As to Mr. Liu himself, Painter says he is qualified to sit on the 9thCircuit Court of Appeals.  I will admit that he has fine academic credentials with numerous scholarly papers published.  He also clerked under Justice Ginsberg and in the DC Circuit.  But, I also know that he has argued exactly ONE case before an appellate court in his entire life and that he has absolutely NO experience as a judge.  I will admit that people have to start somewhere, but at the Appellate level?  In the Ninth Circuit of all places?  I will also admit that being a lower court judge is not a necessary prerequisite for elevation to the appeals court, but being a District Court judge first, or even a traffic court judge is preferable.  At least Elena Kagan had experience before the courts in her capacity as Solicitor General and Sotomayor was on the Circuit Court of Appeals before joining the Supreme Court.  Whether Liu is “preeminently qualified” based simply upon academic credentials is questionable and premature.

     Finally, his writings and his comments regarding Justice Alito during his confirmation hearings are a guide.  Although he has apologized, the cat is out of the bag, sort of like saying “I am sorry” after being caught in an affair.  A simple analysis of his writings indicate that he would be a liberal activist judge on the appellate court.  His writings have been in favor of affirmative action, abortion rights and gay marriage.  He has questioned the legality of enhanced interrogation techniques and the Constitutionality of the death penalty.  Even when he writes in favor of school voucher programs and charter schools, he does so in furtherance of “racial diversity” as the primary goal of those programs.  To paraphrase his critique of the hypothetical America under Alito, Liu’s America would be one where the color of one’s skin, their gender, or their ethnicity would put them at the front of the line despite qualifications, young girls would be granted the right to abortion on demand with no parental notification, courts would decide the definition of marriage and the will of voters be damned, and heinous criminals would be coddled and housed by the state for life.  He is your protypical liberal, activist lawyer and academic egghead living in a false utopia forcing his view, through judicial fiat, down the throats of the people.  It would be an America where the government would dictate to business what is best for them and where social engineering would be the norm and a regulatory, nanny state would be judicially approved.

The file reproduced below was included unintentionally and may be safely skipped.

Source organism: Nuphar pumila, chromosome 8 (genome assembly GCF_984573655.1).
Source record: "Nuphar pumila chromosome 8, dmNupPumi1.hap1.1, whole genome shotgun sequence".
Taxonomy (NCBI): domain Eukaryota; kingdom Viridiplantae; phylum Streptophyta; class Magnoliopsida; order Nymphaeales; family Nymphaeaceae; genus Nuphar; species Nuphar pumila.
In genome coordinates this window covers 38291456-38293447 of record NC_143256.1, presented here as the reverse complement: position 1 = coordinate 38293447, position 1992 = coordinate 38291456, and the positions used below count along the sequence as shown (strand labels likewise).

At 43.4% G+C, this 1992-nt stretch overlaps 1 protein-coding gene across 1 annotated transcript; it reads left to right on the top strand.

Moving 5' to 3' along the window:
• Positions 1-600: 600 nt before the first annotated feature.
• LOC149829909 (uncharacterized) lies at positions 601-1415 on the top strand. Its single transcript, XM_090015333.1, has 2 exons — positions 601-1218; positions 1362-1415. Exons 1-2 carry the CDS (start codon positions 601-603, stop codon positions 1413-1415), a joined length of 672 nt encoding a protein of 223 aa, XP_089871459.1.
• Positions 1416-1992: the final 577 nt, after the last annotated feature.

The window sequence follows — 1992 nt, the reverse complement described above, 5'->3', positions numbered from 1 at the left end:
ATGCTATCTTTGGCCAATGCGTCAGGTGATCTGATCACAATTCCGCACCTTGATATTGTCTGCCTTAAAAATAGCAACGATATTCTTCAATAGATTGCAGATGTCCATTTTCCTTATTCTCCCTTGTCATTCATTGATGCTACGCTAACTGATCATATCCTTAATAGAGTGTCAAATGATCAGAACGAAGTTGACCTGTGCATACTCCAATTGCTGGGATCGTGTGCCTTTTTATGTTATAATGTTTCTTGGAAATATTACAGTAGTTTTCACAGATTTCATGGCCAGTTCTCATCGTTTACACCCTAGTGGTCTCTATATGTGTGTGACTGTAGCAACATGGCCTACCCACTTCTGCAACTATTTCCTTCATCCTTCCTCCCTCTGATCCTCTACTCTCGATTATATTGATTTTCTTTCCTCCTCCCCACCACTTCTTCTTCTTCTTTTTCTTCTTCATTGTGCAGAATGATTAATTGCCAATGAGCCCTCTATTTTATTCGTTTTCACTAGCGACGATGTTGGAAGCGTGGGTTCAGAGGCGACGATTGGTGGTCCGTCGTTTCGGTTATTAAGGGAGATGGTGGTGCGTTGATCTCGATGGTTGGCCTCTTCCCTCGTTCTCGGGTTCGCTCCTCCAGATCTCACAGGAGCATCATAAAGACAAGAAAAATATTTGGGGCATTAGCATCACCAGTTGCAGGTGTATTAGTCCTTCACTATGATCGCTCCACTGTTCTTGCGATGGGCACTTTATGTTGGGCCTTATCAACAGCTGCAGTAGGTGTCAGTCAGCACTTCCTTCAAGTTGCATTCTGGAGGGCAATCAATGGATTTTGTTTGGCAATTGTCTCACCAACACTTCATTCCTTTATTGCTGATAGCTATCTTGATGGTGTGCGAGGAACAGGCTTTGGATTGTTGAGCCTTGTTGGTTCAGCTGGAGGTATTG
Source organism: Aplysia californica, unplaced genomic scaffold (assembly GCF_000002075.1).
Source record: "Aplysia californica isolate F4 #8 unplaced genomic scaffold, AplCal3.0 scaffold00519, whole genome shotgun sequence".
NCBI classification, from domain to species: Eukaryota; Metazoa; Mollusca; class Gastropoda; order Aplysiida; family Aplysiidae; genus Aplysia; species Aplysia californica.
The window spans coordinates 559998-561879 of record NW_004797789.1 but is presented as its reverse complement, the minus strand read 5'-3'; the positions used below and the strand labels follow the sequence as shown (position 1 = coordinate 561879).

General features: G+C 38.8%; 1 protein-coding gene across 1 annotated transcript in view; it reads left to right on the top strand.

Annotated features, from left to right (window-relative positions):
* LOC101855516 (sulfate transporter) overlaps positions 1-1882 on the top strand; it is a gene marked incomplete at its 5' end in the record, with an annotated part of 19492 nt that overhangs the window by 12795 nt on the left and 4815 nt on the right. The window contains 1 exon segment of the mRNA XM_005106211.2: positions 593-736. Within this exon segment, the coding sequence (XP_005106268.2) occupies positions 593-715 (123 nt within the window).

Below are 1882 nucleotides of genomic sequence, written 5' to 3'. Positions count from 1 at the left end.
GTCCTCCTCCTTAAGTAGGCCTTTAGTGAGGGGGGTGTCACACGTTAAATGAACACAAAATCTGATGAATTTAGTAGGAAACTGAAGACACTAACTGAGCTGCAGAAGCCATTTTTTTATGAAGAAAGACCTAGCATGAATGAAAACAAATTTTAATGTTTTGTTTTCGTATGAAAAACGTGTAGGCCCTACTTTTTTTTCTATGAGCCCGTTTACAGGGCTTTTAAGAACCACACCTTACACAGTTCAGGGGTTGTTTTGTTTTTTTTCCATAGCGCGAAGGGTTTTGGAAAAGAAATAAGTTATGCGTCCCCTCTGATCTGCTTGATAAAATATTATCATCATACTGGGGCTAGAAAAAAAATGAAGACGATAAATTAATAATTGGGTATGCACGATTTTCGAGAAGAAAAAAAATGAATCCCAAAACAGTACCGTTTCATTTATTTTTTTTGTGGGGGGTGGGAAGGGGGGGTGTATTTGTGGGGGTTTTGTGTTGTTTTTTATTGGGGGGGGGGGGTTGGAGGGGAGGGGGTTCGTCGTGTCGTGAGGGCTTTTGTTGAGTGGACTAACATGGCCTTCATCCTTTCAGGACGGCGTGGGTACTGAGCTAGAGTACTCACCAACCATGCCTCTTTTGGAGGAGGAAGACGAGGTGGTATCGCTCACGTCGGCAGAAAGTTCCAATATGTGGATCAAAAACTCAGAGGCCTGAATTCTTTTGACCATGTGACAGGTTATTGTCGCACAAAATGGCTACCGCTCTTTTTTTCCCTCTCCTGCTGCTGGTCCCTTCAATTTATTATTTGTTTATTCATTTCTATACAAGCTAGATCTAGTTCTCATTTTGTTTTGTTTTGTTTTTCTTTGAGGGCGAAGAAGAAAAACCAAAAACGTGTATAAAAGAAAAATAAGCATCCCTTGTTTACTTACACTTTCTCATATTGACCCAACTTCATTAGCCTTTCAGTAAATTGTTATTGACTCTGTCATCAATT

During the Kagan nomination hearings, I argued against the filibuster along some of the lines that Painter now expresses.  I was taken to task by several RedState readers and, quite honestly, I stand by my statements then as concerned Kagan.  With her, there was no serious paper trail to indicate that she should be filibustered by mere virtue of being a Democratic nominee.  However, with Liu there is a serious difference.  Although Kagan was most likely a liberal wolf in sheep’s clothing, she possessed the academic and intellectual abilities for the task and she had appellate experience as Solicitor General.  If we cannot say with100% certainty that the nominee is a liberal judicial activist, then in the interest of fairness they should be afforded the up-or-down vote vote confirmation.  That was my view with Kagan.  But, the Liu nomination is vastly different.  The whole body of evidence indicates that Liu is A WOLF IN WOLF’S CLOTHING and makes no attempts to indicate otherwise.  For that, his nomination needs to be blocked.  When even Democratic Senators question is motives and his possible judicial temperament, it is time for Obama to withdraw his name for consideration.